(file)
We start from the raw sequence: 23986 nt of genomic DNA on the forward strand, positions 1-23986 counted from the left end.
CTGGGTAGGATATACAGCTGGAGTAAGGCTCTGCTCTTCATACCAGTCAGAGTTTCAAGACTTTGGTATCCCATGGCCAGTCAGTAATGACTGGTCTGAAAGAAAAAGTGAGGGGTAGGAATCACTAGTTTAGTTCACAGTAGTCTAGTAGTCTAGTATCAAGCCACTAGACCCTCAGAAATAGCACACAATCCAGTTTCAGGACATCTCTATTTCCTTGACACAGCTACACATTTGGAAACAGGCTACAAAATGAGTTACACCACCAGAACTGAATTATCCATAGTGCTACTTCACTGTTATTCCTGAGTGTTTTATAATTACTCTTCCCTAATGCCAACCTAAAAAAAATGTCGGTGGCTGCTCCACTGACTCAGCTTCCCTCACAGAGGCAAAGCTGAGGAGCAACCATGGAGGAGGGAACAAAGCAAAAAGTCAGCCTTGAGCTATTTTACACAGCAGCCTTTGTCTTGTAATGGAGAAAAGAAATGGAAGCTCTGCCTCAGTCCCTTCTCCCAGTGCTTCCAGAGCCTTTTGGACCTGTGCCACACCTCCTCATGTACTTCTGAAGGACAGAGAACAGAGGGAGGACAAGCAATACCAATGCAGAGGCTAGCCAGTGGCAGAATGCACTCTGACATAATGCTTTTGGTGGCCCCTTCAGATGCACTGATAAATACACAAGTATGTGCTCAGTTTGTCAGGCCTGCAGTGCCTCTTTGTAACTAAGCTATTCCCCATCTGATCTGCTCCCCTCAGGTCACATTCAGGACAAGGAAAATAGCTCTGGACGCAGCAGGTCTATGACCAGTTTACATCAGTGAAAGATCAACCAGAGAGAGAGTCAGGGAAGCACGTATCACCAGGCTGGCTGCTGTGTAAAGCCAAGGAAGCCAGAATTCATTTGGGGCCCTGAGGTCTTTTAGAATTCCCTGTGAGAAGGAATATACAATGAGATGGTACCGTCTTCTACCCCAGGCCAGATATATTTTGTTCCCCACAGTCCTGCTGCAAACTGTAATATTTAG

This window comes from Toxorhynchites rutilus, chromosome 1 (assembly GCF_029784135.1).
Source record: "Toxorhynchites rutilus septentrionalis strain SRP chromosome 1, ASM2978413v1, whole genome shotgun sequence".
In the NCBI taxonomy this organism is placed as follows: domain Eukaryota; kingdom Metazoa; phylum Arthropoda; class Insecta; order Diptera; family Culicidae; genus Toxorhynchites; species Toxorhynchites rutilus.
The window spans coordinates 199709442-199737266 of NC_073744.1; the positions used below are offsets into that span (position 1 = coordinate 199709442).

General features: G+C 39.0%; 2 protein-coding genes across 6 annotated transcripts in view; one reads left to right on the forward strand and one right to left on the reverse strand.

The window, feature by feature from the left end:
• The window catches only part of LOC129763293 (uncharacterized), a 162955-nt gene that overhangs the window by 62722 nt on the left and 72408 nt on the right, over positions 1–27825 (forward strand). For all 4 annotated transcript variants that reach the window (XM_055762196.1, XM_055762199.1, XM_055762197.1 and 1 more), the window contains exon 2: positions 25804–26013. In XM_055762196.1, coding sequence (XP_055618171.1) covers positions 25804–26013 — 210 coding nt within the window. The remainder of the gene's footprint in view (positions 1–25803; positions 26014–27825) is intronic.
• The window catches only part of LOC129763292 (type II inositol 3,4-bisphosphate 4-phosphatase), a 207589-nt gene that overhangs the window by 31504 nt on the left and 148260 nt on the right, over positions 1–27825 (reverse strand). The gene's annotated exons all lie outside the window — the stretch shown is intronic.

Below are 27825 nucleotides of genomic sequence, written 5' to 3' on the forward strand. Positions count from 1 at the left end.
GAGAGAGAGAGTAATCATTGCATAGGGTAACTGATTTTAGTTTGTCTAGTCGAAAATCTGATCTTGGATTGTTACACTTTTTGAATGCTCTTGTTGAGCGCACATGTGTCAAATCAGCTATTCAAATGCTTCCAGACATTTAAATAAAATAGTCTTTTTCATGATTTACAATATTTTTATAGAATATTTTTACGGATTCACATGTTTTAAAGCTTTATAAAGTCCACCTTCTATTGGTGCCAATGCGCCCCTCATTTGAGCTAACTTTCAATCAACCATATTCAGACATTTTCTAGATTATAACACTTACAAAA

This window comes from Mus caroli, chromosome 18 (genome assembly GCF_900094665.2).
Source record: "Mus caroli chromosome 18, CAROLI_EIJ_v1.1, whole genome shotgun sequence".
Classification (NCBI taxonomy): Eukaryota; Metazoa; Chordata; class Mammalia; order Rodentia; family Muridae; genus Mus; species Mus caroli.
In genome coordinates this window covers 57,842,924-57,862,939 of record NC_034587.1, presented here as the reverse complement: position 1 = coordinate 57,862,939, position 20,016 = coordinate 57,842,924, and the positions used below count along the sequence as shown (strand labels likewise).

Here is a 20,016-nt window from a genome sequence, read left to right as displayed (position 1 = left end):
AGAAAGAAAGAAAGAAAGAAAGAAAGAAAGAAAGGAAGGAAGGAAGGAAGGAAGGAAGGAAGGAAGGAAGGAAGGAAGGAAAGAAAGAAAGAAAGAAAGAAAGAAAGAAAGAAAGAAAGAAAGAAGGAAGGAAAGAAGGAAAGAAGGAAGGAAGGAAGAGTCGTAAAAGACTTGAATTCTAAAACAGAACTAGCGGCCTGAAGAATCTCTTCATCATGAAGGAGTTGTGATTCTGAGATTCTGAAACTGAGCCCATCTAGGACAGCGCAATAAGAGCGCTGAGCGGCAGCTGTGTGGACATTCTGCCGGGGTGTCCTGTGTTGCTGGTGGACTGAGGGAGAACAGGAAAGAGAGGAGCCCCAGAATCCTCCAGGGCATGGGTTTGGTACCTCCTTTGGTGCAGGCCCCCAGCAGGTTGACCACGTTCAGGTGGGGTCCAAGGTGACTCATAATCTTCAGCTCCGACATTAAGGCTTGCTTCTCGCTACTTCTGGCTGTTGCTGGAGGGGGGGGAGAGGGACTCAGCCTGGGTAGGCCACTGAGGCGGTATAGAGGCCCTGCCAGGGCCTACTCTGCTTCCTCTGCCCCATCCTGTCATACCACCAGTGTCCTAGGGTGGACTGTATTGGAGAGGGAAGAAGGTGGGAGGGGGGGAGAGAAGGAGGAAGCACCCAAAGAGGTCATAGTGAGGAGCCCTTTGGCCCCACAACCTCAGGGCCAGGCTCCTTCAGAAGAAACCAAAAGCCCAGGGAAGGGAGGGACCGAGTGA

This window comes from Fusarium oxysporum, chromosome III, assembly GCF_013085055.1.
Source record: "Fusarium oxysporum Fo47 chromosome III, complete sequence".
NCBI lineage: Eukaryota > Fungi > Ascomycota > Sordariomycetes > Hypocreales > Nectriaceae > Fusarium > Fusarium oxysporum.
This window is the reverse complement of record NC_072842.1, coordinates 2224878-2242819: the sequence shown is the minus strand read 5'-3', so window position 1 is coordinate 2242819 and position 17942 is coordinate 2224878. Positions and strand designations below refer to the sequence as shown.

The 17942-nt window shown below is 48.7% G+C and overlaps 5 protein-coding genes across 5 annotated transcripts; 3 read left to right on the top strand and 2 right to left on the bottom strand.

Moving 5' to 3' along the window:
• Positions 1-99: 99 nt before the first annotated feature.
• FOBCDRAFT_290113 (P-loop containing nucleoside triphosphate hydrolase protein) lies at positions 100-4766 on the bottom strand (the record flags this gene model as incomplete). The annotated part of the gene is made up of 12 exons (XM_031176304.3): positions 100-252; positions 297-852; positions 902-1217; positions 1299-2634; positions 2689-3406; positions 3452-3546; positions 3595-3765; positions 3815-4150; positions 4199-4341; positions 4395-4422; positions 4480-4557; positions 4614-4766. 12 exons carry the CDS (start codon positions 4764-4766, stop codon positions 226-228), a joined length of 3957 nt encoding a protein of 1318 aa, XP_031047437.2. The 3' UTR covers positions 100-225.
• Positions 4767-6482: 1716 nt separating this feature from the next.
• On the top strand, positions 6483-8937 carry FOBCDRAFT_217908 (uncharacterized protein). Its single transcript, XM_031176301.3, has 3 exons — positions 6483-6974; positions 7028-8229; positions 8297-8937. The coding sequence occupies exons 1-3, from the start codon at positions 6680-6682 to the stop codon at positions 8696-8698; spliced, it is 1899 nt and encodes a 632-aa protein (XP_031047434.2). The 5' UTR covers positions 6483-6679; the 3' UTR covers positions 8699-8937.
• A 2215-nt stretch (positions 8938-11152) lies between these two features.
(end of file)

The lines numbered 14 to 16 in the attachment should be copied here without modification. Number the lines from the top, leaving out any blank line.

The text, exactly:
Source record: "Mus caroli chromosome 18, CAROLI_EIJ_v1.1, whole genome shotgun sequence".
Classification (NCBI taxonomy): Eukaryota; Metazoa; Chordata; class Mammalia; order Rodentia; family Muridae; genus Mus; species Mus caroli.
In genome coordinates this window covers 57,842,924-57,862,939 of record NC_034587.1, presented here as the reverse complement: position 1 = coordinate 57,862,939, position 20,016 = coordinate 57,842,924, and the positions used below count along the sequence as shown (strand labels likewise).